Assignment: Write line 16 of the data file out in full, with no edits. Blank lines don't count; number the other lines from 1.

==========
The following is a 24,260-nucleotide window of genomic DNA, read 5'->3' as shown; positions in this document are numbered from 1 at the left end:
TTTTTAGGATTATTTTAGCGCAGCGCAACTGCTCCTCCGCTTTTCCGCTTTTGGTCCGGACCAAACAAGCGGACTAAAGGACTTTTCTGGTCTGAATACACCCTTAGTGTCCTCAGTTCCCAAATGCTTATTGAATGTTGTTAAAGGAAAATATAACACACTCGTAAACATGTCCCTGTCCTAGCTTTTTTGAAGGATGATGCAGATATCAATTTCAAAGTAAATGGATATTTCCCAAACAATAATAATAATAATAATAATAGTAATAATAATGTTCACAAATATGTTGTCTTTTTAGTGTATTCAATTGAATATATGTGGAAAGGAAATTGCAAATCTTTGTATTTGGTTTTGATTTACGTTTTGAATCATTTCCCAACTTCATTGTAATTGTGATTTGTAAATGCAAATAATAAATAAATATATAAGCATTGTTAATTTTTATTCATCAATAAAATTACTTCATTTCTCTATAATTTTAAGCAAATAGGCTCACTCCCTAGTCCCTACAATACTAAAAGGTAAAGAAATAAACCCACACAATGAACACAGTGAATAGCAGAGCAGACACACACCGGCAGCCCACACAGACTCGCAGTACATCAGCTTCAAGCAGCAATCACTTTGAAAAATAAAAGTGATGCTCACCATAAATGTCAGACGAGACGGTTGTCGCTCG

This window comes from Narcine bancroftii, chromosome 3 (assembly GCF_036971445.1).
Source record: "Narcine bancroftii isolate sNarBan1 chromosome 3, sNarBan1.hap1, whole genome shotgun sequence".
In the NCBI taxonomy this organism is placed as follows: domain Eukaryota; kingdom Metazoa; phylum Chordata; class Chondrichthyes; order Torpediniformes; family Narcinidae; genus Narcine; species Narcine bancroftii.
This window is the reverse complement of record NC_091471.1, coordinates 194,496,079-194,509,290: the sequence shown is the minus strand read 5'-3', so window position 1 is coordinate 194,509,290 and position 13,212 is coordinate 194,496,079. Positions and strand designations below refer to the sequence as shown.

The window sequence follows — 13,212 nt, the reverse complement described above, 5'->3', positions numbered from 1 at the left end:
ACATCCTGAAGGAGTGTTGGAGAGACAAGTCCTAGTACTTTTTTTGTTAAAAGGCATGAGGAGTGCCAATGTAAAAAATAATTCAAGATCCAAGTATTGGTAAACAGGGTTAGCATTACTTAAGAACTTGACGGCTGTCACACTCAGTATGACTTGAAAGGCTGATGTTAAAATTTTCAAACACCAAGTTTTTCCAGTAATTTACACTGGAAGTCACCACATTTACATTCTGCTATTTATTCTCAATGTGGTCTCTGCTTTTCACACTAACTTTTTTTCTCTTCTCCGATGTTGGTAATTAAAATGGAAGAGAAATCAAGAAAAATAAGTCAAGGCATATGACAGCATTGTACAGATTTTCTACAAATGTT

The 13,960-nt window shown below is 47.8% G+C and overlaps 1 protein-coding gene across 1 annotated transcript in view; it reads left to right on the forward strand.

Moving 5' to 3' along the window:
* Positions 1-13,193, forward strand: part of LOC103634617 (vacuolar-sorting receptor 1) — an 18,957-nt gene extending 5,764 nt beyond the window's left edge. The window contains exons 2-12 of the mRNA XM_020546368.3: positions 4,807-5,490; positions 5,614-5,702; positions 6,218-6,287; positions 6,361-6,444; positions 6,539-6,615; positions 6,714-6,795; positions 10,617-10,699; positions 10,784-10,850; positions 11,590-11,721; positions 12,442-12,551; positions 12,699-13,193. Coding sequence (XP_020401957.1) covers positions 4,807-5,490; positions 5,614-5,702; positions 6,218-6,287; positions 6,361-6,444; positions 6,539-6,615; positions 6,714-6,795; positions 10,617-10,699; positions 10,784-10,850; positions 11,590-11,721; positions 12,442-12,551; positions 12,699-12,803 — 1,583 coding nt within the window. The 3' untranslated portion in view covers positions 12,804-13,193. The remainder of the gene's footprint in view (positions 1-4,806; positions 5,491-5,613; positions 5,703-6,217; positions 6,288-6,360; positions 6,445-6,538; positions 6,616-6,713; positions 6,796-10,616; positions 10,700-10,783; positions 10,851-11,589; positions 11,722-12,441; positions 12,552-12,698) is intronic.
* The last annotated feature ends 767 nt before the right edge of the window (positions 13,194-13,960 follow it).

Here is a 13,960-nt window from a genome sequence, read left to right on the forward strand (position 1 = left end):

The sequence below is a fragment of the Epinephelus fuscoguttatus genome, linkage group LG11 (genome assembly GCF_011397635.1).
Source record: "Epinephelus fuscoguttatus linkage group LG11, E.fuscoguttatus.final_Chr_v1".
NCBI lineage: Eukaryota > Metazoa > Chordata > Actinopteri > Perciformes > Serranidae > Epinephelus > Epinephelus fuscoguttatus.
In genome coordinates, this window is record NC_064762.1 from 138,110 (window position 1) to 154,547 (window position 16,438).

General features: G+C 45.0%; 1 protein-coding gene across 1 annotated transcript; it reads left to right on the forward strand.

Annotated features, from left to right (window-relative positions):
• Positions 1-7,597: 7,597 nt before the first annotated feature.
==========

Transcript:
NCBI lineage: Eukaryota > Metazoa > Chordata > Actinopteri > Perciformes > Serranidae > Epinephelus > Epinephelus fuscoguttatus.